Email round-up of interesting links on all sorts of subjects

I’ve managed to winnow my emails down substantially by getting rid of the more commercial types, and am now digging into the remaining 200+ substantive emails.  As always, I can’t resist passing many of the links on to you.  Some might be a little dated news-wise, but I think the principles are still worth passing along.

I’m sure it was headline news when it happened, but I’ve only just learned of the disrespectful way in which Obama treated Texas Governor Rick Perry when he visited that state.  What a cad!

Local food has the virtue (often) of being fresher food.  When I buy it, therefore, I buy it with my palate in mind.  It turns out, though, that the greenies have a whole different agenda when it comes to local food — it’s just that, as is often the case with the greenies, their facts may well be wrong.  Amazing how often the Left tries to transmute emotions into fact — as vain an attempt as the alchemists’ effort to change base metals into gold.

Shakespeare, of course, got there first:  “Reputation, reputation, reputation! O, I have lost my reputation! I have lost the immortal part of myself, and what remains is bestial. My reputation, Iago, my reputation!” (Othello, II.iii.262-265)  But Melissa does a pretty damn good “got there second.” As for me, I would love to get paid for honestly expressing my opinions — but part of my honesty would be to disclose that I got paid precisely because of those opinions.  I would then be a columnist like Mark Steyn or Jonah Goldberg. I’m a big advocate of full disclosure.  And if I ever felt that people suspected that money was tainting my credibility, I’d give up the money, before I’d give up my good name.

I don’t know if this will cleanse your palate or make you die of saccharine overdose, but I kind of liked it.

Lies, damn lies, and media fraud, this time about troop draw downs in Iraq.

Of course, you can stick closer to home for lies.

As you all know, I thought Avatar was one of the most stupid and boring films I’ve ever seen.  (No, Bookworm.  Don’t sugarcoat it.  Tell us what you really think.)  Is it any surprise, then, that James Cameron, who showed a sophomoric level of intelligence in Avatar, is shying away from climate change debate?

If you like Renee Ellmers (and who in North Carolina doesn’t?), you can help her out here.  The other candidates are equally wonderful, but I think Renee could use a little help in the money department.

ObamaCare will have big ripples.  Not only patients and doctors will inevitably be hurt, but so will health care brokers.  In fact, they might be in the front line.

I had almost no internet access during my two week cruise.  The one thing I could do was read the New York Times, which Holland America offered gratis.  (And you definitely get what you pay for.)  On one of the days I read it, I had the dubious pleasure of reading Charles Blow-hard as he essentially likened American Jews to traitors, who put Israel ahead of their nation.  I wasn’t the only one offended by his conspicuous blending of ambition, distraction, uglification and derision.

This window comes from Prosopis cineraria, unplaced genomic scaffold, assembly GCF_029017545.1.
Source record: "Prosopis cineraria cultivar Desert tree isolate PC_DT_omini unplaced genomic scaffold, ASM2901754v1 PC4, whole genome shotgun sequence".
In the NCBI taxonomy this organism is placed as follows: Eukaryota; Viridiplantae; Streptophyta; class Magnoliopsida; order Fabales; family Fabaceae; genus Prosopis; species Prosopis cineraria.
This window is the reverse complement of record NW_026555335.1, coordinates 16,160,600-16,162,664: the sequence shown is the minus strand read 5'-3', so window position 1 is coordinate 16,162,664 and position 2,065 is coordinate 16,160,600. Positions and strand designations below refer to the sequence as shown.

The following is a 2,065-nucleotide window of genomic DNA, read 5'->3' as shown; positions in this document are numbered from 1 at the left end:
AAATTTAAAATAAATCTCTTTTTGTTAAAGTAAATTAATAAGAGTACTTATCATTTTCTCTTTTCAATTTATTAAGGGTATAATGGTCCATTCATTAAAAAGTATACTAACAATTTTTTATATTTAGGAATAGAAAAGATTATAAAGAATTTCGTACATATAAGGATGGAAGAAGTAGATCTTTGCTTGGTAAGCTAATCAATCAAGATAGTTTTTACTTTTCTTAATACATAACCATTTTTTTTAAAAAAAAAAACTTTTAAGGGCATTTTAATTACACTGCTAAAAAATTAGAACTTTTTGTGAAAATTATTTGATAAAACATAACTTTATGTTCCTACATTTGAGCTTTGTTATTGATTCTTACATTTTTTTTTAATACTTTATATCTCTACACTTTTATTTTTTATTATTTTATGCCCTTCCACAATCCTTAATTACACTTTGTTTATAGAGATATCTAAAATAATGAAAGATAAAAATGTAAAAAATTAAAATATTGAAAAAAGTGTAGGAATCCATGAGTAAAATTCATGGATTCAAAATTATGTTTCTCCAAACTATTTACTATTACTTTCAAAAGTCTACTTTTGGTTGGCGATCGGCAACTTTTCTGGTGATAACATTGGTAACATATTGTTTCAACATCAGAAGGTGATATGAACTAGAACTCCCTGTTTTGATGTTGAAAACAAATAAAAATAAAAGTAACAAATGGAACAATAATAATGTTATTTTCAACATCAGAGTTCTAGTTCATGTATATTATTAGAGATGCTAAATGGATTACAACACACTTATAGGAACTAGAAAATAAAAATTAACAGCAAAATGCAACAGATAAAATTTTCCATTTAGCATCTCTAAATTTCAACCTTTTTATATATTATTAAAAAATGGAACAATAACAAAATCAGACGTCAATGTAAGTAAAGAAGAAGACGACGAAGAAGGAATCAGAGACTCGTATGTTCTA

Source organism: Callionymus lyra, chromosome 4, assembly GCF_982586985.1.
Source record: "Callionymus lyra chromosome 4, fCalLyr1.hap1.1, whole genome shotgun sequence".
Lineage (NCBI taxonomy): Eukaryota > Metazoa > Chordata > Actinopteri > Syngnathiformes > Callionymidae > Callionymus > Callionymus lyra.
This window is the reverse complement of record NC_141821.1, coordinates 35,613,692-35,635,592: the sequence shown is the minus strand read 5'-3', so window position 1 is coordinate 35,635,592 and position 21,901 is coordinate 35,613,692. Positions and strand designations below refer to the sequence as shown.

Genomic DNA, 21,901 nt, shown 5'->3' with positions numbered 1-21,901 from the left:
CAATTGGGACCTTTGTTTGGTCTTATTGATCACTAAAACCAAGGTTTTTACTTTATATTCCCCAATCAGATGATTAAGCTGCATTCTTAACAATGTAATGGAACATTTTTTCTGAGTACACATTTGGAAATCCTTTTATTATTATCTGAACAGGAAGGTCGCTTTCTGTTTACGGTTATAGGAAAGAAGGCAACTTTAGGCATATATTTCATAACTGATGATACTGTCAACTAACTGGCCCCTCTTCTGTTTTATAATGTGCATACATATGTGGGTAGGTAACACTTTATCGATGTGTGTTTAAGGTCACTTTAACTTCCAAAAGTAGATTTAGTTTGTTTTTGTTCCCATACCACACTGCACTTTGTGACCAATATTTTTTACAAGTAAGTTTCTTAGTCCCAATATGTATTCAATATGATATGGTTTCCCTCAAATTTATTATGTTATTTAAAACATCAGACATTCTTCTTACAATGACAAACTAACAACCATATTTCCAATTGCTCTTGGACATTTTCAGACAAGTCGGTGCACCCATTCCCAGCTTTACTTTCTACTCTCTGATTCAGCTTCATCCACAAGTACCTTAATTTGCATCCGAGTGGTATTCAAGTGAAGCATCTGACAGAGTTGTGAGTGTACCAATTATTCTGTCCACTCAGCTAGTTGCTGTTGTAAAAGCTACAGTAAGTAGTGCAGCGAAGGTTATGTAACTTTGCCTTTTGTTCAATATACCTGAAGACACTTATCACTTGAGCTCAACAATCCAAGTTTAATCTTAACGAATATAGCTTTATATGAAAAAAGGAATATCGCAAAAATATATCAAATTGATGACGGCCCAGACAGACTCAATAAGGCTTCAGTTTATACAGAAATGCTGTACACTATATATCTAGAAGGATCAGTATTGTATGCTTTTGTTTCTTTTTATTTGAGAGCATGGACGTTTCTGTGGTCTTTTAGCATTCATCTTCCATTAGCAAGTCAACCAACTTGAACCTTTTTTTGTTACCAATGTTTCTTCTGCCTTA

You know, if you look stupid, you often are stupid.

John Hawkins says important things about making a big tent that includes gays, to the extent that those gays agree with conservatives on a variety of core issues.

My liberal husband was very excited about an Elizabeth Kolbert article from the November 2009 New Yorker, because he thinks it proves that right wingers are all whacked out birthers, who can be cured only by reading “pure,” intellectual, “objective” material such as the New York Times.  I think he’s a little confused.  Here’s a little more, incidentally, on the thin veneer of impartiality that characterizes the MSM.

Government doesn’t create wealth, people create wealth.  Kim Priestap expands upon a WSJ article that makes just that point.

The stimulus succeeded — if, that is, the purpose was to stimulate unemployment and economic stagnation.

Do you need a laugh about now?

Sometimes metaphors are stronger than even their speakers realize.

In the old days, unions were a very important counterbalance to unbridled management power.  Whether you’re talking about the horrors of phossy jaw, or the terrible deaths at the terrible Triangle Shirtwaist Factor fire, or any of a hundred, or thousands, other examples of the imbalance between management and workers in the 19th and early 20th centuries, you’re thinking, “Well, unions help level that playing field, allowing for a true marketplace.”  However, those days are mostly gone, and certainly they are mostly gone in the white collar industries, which are made up of educated, articulate, mobile workers, not uneducated, even illiterate, poverty-stricken people too poor to move to greener economic pastures.  This change in economic and social dynamics has never stopped the Regressive statists, who like to litigate as if it’s 1911 all over again.

If any of you reading this are bloggers, please be very, very careful when you quote from MSM content.  The ground crawlers are out there, and they’re looking to sue.  As it is, I think there is true value in the fair use rules, which allow people to profit from their own labors.  Having said that, however, I have no respect for plaintiffs’ lawyers and their willingness to destroy people.

I’ve still got a few more emails to review but the Holland America kitchen is closed, and I’ve got to get back to mine.  I’ll have more stuff tomorrow.

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